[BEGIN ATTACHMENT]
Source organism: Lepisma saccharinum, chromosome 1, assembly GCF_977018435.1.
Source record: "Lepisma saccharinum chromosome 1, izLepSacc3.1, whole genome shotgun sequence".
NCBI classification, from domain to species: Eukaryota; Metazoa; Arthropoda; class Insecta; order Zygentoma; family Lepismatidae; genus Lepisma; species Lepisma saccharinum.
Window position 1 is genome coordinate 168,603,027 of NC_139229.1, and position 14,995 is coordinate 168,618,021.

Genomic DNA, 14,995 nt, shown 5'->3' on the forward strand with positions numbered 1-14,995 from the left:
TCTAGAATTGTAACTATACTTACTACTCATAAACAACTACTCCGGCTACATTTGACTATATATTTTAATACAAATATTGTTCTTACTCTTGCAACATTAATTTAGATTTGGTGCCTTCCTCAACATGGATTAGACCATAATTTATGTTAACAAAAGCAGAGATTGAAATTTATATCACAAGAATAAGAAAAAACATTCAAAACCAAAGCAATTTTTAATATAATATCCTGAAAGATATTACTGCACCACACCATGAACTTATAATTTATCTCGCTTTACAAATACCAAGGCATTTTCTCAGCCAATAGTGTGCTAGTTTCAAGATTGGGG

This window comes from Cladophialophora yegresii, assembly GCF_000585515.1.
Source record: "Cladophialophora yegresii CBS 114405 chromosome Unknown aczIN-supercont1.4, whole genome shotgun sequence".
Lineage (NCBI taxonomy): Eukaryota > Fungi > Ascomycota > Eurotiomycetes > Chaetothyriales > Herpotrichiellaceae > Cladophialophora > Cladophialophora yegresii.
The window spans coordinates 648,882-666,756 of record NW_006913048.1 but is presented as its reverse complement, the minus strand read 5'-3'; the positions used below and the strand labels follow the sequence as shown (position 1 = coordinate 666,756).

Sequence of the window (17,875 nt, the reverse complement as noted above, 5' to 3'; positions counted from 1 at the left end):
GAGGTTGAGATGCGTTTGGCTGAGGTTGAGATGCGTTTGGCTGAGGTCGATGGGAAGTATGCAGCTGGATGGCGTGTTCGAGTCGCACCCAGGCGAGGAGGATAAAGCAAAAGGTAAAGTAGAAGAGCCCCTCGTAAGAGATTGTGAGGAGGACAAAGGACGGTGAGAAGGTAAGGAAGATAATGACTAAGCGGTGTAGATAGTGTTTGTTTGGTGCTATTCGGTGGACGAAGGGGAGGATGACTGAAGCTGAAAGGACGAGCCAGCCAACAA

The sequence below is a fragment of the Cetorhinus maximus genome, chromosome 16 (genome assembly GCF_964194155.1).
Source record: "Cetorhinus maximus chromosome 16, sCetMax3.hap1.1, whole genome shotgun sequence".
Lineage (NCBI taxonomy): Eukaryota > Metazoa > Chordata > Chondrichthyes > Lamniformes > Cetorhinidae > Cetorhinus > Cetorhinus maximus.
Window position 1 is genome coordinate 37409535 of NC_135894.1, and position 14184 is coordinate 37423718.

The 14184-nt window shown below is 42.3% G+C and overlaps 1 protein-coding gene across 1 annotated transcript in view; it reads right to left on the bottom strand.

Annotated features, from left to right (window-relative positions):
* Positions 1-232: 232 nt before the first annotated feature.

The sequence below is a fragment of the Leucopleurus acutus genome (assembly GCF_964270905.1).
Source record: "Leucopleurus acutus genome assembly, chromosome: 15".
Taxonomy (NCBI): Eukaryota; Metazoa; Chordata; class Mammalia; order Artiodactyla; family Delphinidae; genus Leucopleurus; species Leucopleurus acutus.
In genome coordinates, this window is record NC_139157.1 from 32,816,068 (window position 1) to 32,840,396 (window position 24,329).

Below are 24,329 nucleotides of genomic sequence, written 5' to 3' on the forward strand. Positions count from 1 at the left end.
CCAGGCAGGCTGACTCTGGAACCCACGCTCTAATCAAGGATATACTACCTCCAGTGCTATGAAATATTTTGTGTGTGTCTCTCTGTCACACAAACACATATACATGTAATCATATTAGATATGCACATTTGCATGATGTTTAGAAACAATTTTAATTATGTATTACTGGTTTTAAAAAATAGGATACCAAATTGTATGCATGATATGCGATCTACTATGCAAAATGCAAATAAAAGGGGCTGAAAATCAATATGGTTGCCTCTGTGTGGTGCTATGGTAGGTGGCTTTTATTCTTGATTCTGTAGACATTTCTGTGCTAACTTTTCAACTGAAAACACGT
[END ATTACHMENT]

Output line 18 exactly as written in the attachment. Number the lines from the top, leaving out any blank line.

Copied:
Annotated features, from left to right (window-relative positions):